Besides the double bass and jazzy sound, there are multiple other approaches on Otherworld unusual to Celtic music; the album's sound has been described as "rich and dense but still danceable" and features "occasional incursions" of other musical instruments unusual to Celtic music, such as the cello, flügelhorn and electric double bass.[1] The band's approach to recording the album included multiple instances of double-tracking certain instruments, which lead one critic said "yields a sound that is unique to the group and yet clearly in touch with tradition."[1] Several of the tracks on the album features multiple woodwinds, an approach described the most innovative of the album's multiple examples in its arrangements by Tony Montague of The Georgia Straight.[2] One critic described the foregrounding on several tracks "of wind duos or trios - flute plus whistle and/or low whistle […] The subtle differences in tone between these superficially similar instruments are exploited in some beautiful arrangements. And the recording quality is superb throughout, allowing every performer to come through clearly."[15] Mary Lamey of the Montreal Gazette described the playing on the album as "complex, multi-layered and unburdened by easy sentimentality."[16]

Structure[edit]

The album opens with "Goodbye Miss Goodavich"/"Rosie's Reel", a set of reels which feature low whistles,[14] followed by "The Floating Crowbar"/"McGlinchey's"/"The Almost Reel", a "hard-charging dance tune"[3] that consists of reels and "deft, jazz-inspired flourishes."[3] Mike Sutton of Musical Traditions, explaining the track's contrasts, said "the fiddle-pipes duet on 'The Floating Crowbar' [gives] way to a dazzling whistle lead (well supported by guitar, bass and bodhran) on 'McGlinchey's', before the pipes and fiddle return to enrich the mixture on 'The Almost Reel'."[15] On the third track, "The Butlers of Glen Avenue"/"Sliabh Russell"/"Cathal McConnell's", Crawford, playing flute and whistle, and guest musician McGoldrick, playing low whistle and union pipes, are playing in harmony with each other whilst both being double-tracked.[1] The first two jigs in the track, "The Butlers of Glen Avenue" (also known as "Roaring Bar Maid") and "Silabh Russell", are double jigs, featuring six notes per bar, whilst the final jig, "Cathal McConnell's", also known as "Cock and the Hen," is a slip jig.[14]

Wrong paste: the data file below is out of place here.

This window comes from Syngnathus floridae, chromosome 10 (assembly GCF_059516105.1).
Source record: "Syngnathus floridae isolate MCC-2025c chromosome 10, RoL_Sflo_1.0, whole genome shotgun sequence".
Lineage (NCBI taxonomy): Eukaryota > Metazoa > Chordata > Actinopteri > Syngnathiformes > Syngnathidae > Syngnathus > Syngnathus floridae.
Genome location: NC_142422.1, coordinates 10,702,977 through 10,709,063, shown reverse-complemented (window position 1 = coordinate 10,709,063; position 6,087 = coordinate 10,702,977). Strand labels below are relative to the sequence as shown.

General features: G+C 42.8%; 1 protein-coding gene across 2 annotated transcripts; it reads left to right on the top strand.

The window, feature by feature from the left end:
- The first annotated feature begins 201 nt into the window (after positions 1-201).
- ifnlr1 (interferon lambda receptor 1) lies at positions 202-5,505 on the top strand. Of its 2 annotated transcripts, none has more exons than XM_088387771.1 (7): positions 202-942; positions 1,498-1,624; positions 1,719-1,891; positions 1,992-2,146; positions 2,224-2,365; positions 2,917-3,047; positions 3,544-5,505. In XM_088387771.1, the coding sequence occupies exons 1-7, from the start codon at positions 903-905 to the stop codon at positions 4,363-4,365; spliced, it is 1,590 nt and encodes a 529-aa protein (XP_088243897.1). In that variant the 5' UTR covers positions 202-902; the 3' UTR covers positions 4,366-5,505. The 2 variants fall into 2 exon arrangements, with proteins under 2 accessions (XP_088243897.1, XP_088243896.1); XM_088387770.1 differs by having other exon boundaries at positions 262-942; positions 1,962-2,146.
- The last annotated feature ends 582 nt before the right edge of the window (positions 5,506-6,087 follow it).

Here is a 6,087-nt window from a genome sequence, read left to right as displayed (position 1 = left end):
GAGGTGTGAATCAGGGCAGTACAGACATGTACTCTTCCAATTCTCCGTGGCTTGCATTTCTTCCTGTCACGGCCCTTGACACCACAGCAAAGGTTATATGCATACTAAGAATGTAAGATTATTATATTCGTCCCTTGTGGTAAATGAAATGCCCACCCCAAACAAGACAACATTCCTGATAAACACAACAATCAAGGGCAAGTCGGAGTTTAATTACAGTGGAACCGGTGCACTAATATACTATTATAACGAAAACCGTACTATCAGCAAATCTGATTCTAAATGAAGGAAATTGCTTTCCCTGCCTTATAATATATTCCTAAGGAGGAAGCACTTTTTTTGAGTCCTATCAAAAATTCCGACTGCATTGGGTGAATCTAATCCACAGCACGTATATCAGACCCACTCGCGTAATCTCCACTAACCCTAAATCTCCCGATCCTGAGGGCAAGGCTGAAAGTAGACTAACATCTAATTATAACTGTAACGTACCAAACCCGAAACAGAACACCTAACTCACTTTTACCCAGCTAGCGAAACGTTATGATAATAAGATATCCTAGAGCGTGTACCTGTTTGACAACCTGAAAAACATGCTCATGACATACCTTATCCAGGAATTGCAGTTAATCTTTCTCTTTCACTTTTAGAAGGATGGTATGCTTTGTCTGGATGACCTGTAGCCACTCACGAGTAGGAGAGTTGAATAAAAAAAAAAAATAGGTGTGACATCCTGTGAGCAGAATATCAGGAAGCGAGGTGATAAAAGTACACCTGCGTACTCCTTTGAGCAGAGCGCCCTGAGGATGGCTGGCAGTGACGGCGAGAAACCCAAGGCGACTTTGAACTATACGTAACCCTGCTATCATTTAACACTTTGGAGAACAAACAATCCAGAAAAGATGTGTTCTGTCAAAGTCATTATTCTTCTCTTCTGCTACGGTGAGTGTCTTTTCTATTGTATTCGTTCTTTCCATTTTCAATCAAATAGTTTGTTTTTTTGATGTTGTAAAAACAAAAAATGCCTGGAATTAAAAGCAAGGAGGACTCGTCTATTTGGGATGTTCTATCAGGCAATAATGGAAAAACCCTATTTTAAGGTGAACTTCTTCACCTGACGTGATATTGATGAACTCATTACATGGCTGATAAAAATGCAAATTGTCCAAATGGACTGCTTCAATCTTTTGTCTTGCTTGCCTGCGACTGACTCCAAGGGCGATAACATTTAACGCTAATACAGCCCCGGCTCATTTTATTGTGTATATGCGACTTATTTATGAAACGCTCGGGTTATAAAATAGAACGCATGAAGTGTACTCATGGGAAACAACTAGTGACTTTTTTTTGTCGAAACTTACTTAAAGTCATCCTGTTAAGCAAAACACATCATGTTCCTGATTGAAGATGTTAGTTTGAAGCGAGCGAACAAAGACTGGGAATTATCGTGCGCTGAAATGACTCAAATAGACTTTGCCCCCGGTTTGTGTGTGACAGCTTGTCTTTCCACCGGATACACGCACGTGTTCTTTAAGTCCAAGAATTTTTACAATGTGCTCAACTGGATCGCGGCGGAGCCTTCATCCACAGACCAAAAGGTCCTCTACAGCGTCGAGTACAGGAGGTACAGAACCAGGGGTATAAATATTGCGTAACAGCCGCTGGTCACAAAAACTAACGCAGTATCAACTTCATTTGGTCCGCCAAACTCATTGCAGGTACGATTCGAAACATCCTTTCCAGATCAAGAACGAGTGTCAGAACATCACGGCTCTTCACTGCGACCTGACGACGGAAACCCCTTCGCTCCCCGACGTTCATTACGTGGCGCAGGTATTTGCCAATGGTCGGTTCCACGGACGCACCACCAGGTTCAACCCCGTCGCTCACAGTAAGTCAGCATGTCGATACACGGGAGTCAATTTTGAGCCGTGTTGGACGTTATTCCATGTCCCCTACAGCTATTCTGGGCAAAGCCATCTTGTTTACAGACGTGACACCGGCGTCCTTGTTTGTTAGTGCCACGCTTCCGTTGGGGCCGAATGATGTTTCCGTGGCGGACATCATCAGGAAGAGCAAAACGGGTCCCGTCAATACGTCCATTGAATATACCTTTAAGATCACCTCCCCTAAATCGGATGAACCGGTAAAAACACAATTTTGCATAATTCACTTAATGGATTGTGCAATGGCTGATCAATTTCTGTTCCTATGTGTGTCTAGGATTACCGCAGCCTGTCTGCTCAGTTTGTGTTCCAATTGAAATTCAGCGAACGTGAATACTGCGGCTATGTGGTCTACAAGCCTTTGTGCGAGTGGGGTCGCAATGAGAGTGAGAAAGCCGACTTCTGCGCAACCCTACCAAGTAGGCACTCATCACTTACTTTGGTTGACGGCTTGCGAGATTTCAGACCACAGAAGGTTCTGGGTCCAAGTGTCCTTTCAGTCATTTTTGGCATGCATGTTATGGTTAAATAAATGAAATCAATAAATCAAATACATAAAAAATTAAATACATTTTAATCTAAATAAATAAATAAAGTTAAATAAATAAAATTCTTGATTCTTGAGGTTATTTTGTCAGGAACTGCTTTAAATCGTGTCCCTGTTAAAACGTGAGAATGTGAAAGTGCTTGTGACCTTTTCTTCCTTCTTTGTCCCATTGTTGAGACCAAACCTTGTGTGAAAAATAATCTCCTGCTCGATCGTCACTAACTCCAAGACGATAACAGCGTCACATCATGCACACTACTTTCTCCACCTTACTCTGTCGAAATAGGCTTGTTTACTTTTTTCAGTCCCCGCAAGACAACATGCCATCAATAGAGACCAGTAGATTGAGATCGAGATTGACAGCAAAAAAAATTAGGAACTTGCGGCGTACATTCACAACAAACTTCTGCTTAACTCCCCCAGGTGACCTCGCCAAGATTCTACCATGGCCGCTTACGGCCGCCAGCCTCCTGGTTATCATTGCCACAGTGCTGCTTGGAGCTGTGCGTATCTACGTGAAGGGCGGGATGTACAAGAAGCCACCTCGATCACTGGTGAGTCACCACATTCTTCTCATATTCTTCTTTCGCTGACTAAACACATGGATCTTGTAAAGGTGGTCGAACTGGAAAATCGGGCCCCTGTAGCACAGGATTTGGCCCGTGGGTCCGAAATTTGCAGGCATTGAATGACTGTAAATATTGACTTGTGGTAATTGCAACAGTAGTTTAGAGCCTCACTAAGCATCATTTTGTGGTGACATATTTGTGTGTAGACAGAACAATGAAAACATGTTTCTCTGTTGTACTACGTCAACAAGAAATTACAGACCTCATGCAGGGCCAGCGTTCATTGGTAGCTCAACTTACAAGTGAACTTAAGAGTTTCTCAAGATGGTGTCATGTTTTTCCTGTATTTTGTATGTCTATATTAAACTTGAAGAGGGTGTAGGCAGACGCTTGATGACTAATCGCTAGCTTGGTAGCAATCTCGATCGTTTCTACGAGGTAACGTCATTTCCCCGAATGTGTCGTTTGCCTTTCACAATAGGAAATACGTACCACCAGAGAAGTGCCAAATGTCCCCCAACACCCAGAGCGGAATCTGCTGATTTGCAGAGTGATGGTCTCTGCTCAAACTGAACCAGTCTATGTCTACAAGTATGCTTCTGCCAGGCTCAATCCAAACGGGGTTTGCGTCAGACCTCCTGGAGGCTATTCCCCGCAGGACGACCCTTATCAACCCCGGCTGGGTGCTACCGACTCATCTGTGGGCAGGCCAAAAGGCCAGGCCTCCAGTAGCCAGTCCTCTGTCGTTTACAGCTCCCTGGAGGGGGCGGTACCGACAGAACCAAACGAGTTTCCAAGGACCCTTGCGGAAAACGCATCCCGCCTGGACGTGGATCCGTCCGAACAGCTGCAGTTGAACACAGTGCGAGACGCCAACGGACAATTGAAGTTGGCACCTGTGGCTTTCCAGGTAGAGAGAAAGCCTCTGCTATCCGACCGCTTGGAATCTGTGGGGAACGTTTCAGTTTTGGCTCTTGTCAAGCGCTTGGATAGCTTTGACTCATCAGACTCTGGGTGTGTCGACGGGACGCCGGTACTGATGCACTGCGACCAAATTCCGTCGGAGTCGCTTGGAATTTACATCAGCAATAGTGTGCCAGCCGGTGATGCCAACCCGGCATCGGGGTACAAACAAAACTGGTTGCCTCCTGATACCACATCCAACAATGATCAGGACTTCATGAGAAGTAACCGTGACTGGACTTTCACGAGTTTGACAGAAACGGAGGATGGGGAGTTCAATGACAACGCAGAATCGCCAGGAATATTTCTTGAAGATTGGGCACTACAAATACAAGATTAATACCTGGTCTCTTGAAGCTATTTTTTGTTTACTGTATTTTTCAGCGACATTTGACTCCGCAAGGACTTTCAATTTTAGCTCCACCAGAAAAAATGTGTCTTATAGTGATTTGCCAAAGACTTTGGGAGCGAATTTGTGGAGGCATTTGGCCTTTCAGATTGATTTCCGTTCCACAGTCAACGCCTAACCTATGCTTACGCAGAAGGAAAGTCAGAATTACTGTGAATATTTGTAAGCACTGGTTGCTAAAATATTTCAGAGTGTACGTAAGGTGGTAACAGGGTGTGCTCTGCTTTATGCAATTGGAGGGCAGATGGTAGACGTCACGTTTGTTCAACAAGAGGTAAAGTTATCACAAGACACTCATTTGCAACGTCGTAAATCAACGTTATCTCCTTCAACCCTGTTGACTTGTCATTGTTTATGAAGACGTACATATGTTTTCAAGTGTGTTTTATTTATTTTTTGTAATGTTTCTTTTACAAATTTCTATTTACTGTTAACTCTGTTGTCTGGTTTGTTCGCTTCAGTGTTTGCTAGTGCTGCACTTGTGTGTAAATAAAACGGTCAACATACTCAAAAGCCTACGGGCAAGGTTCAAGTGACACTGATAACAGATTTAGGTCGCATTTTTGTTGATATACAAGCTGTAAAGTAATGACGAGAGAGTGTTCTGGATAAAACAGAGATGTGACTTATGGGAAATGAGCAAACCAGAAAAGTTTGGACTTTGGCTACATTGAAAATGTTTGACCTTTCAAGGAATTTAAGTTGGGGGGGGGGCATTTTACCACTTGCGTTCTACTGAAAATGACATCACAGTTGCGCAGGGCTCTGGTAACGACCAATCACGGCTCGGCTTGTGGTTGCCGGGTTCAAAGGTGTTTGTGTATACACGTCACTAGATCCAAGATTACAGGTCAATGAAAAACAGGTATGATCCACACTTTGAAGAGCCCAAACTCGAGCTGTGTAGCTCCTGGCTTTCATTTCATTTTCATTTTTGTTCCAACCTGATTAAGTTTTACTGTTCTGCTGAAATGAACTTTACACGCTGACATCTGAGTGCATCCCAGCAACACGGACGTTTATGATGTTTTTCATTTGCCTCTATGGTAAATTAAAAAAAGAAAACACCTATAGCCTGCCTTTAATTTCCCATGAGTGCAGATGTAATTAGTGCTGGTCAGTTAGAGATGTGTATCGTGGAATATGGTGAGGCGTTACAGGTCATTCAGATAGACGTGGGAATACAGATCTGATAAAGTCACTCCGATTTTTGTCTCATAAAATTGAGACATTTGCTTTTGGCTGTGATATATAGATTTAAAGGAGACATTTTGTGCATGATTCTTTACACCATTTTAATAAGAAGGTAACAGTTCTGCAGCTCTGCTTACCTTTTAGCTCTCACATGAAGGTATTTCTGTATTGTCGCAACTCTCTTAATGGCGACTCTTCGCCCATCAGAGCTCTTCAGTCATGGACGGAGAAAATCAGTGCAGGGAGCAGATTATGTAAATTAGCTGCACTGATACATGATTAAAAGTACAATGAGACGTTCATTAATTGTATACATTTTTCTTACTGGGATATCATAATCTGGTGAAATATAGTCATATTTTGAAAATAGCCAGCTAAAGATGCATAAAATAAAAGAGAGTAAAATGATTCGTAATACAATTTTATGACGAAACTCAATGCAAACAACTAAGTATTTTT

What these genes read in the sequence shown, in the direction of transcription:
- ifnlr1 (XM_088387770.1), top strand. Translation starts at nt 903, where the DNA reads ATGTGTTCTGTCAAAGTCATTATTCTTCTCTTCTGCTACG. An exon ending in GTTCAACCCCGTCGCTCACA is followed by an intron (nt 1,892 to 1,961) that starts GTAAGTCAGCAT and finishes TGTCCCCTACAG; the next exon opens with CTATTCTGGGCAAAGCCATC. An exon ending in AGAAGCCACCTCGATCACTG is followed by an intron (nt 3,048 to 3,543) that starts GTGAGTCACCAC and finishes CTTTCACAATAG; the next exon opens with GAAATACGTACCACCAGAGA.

"January Shows"/"Laura Lynn Cunningham" is a two-part set; the first part, "January Shows," is an air with guest pipe playing from John McSherry and whistle effects,[17] whilst the second part, "Laura Lynn Cunningham", was written by Phil Cunningham. The track also features double-track recording.[1] “The Miller of Drohan" is a slow reel which displays "a more ruminative, delicate side of their music-making, especially through Hutchinson’s playing of cello and bowed bass."[3] Elsewhere on the album, the traditional "Lafferty's" featuring "bass, fiddle, flute, guitar, and pipes [building] a rumbling momentum as if," according to one critic, "determined to drag Irish folkmusic kicking and screaming into the 21st century,"[13] whilst "Stolen Apples" features a horn arrangement by Patrick Fitzpatrick.[10] "Taylor Bar, 4am"/"Ceol na Mara" is one of the album's all-jig sets, again combing a double jig with a slip jig.[18]

Release[edit]

Otherworld was released on 12 October 1999 by Green Linnet Records as the band's first internationally-released album and first album on the label.[19] Upon release, it became the fastest-selling album ever released on the label, which had been running for 25 years.[20] The album cover of Otherworld, designed by Naoimh Ingram,[10] was described by one critic as "an arty photo of light glancing off rippling water - the band's name in blurry cursive script - a mystical title."[15] Without band consent, Green Linnet applied a sticker on American copies of the album quoting The Village Voice saying the band were "the hottest Irish acoustic group on the planet."[21] The band were photographed by Adolpho Crespo for the liner notes.[10] Unlike other albums by the band, the track names on Otherworld mention all the tunes featured in them, whereas other albums usually feature the names of only one.

The album was released during Lúnasa's 1999 tour of the United States; one commentary later stated that "whereas most groups will land 20 dates a year in North America, Lunasa regularly pull down 80-90. It's an old-fashioned style, but it works."[4] The band ultimately toured worldwide in promotion of the album, "and even played to a sold-out crowd at the Hollywood Bowl in the summer of 2000."[8] As much as two years after the album's release, the band's live sets were still equal on material from Otherworld with other albums.[4]

Reception[edit]

Professional ratings
Review scores
Source Rating
Allmusic 4.5/5 stars link
Boston Herald (favourable)[12]
The Georgia Straight (favourable)[2]
Montreal Gazette 4/5 stars[16]
The Washington Post (favourable)[13]

The album received unanimous praise from critics, who praised the liveliness, innovation and experimentation of the record. Rick Anderson of Allmusic, rating the album four and a half stars out of five, "highly recommended" the album and commented that the record's unusual harmonisation and recording approach contributed to "a very attractive sound."[1] Geoffrey Himes of The Washington Post was favourable, calling it "impressive" and highlighting Hutchinson's contributions as key, saying "his vigorous bowing and plucking make the underlying rhythms in these jigs and reels more muscular and obvious than ever before."[13] Comparing the band to Hutchinson's previous band, the Sharon Shannon Band, he described Otherworld as incorporating "that band's experiments in beefing up the bottom of Irish folk music" and taking them "a step further."[13] fRoots said the album was an "awesome, scintillating concoction" that "sparkled with all the energy of Lúnasa’s live performances."[22]